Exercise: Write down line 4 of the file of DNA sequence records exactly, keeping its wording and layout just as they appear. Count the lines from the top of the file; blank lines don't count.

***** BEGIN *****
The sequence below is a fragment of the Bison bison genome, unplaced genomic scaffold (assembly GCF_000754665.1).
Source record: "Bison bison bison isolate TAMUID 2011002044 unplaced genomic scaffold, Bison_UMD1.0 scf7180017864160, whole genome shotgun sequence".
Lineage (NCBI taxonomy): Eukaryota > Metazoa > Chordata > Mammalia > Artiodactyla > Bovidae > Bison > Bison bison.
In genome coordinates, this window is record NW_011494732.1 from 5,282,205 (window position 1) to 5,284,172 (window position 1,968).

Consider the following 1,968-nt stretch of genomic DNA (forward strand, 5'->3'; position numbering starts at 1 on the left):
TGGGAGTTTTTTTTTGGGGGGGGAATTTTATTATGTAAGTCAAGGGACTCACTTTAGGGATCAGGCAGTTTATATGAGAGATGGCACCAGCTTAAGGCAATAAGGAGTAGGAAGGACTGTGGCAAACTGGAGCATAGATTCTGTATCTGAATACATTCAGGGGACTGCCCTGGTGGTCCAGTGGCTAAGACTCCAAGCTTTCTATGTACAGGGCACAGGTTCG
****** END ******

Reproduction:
In genome coordinates, this window is record NW_011494732.1 from 5,282,205 (window position 1) to 5,284,172 (window position 1,968).